The effect of low sample frame rate on interpretability is often confused with the impact it has on encoding processes.
In this study, the confusion was avoided by ensuring that none of the low-frame rate clips had coding artifacts. Under
these conditions, the lowered frame rate was not associated with a statistically significant change in interpretability.
Airborne, high definition 720P, 60 FPS video clips were used as source material to produce test clips with varying
sample frame rates, playback rates, and degrees of target motion. Frame rates ranged from 7.5 FPS to 60 FPS.
Playback rates ranged up to 8X normal speed. Target motion ranged from near zero MPH up to 300 MPH.
Processing framework for cognitive modeling to predict video interpretability is discussed. Architecture consists of
spatiotemporal video preprocessing, metric computation, metric normalization, pooling of like metric groups with
masking adjustments, multinomial logistic pooling of Minkowski pooled groups of similar quality metrics, and
estimation of confidence interval of final result.
The effect of various video encoders, and compression settings is examined using the subjective task-based performance
metric, Video National Imagery Interpretability Rating Scale (Video-NIIRS), and a perceptual quality metric Subjective
Assessment Methodology of Video Image Quality (SAMVIQ). Subjective results are compared to objective
Proc. SPIE. 7668, Airborne Intelligence, Surveillance, Reconnaissance (ISR) Systems and Applications VII
KEYWORDS: Target detection, Signal to noise ratio, Scattering, Signal attenuation, Video, Video surveillance, Turbulence, Modulation transfer functions, Atmospheric particles, Situational awareness sensors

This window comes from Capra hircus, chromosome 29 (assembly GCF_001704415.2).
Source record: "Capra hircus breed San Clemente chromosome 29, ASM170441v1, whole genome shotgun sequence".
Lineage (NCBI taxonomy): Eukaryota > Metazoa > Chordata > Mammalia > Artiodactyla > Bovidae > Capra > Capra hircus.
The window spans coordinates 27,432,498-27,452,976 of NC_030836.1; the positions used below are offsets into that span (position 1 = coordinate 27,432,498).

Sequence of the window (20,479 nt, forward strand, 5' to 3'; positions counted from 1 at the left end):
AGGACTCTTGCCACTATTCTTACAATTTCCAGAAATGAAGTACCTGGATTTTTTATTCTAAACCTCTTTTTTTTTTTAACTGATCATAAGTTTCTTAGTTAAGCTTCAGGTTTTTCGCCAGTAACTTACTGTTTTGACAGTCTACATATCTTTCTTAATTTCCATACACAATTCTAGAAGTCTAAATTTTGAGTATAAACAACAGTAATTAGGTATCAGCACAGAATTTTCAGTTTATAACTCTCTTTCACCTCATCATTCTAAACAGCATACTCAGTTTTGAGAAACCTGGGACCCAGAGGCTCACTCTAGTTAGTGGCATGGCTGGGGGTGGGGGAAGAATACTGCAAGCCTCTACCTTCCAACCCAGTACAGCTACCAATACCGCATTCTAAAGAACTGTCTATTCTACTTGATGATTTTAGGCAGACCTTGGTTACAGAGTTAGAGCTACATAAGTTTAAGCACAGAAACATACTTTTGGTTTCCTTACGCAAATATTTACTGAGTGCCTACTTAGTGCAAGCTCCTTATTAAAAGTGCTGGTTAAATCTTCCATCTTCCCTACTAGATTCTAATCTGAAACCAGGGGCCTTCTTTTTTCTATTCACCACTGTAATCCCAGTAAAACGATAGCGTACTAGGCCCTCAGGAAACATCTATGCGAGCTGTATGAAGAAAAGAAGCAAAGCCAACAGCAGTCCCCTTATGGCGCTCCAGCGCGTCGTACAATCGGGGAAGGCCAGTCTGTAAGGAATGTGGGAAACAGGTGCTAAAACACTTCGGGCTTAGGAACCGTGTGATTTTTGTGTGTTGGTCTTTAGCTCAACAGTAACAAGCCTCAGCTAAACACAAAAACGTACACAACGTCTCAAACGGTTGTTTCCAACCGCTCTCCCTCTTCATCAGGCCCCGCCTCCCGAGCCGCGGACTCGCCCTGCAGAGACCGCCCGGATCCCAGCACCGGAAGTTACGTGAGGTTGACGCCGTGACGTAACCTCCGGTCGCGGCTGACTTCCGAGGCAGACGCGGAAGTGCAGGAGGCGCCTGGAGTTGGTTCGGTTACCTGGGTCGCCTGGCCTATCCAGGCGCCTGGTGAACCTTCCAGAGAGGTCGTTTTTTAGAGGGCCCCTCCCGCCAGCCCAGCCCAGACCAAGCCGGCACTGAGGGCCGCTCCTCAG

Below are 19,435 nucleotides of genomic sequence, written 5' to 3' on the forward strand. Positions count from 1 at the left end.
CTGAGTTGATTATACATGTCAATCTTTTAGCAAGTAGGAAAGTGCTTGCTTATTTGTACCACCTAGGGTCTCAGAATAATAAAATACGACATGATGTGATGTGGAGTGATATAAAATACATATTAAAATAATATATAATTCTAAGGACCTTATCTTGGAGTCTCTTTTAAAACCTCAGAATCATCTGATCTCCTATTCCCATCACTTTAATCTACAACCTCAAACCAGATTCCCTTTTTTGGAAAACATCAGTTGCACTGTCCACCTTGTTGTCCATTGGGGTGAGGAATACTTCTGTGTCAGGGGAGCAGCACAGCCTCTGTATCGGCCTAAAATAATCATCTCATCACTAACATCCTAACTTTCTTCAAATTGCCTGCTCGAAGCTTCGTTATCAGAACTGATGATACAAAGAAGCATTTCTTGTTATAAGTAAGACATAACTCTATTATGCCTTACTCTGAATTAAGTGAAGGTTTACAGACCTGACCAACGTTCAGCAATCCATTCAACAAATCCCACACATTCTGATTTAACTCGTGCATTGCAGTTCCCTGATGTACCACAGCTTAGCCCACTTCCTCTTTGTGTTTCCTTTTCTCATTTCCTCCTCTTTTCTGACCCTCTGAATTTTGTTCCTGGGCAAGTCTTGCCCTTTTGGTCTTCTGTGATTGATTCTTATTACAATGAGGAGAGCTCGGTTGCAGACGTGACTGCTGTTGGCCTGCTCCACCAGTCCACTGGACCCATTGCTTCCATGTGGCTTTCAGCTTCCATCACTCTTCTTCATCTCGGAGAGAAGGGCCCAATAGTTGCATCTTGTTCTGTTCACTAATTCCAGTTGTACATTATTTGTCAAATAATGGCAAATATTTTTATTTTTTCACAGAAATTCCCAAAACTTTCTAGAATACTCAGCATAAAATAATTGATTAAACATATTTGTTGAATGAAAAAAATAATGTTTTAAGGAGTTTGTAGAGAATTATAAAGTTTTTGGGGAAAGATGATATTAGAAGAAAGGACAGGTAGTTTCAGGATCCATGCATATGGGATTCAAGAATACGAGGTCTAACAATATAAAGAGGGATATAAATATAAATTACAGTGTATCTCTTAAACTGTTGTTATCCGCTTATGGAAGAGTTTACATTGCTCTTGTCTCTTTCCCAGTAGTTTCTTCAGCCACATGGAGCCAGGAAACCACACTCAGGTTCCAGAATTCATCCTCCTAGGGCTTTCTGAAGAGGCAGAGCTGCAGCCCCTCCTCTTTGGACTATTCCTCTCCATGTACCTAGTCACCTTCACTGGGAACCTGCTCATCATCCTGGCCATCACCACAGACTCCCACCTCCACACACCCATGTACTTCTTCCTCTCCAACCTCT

The following material is given to address the effect of low slant angle on video interpretability: 1) an equation for the
minimum slant angle as a function of field-of-view to prevent no more than a &sqrt2; change in GSD across the scene; 2)
evidence for reduced situational awareness due to errors in perceived depth at low slant angle converting to position
errors; 3) an equation for optimum slant angle and target orientation with respect to maximizing exposed target area; 4)
the impact of the increased probability of occlusion as a function of slant angle; 5) a derivation for the loss of resolution
due to atmospheric turbulence and scattering. In addition, modifications to Video-NIIRS for low slant angle are
suggested. The recommended modifications for low-slant angle Video-NIIRS are: 1) to rate at or near the center of the
scene; and 2) include target orientations in the Video-NIIRS criteria.
The effect of video compression is examined using the task-based performance metrics of the new Video National
Intelligence Interpretability Rating Scale (Video NIIRS). Video NIIRS is a subjective task criteria scale similar to the
well-known Visible NIIRS used for still image quality measurement. However, each task in the Video NIIRS includes a
dynamic component that requires video of sufficient spatial and temporal resolution. The loss of Video NIIRS due to
compression is experimentally measured for select cases. The results show that an increase in the compression and an
associated increase in artifacts reduces task based interpretability and lowers the Video-NIIRS rating of the video clips.
The extent of the effect has implications for system design.
The Video National Imagery Interpretability Rating Standard (V-NIIRS) consists of a ranked set of subjective criteria to
assist analysts in assigning an interpretability quality level to a motion imagery clip. The V-NIIRS rating standard is
needed to support the tasking, retrieval, and exploitation of motion imagery. A criteria survey was conducted to yield
individual pair-wise criteria rankings and scores. Statistical analysis shows good agreement with expectations across
the 9-levels of interpretability, for each of the 7 content domains.
A perceptual evaluation compared tracking performance when using color versus panchromatic synthetic imagery at low
frame rates. Frame rate was found to have an effect on tracking performance for the panchromatic motion imagery.
Color was found to be associated with improved tracking performance at 2 frames per second (FPS), but not at 6 FPS or
greater. A self estimate of task confidence given by the respondents was found to be correlated to the measured tracking
performance, which supports the use of task confidence as a proxy for task performance in the future development and
validation of a motion imagery rating scale.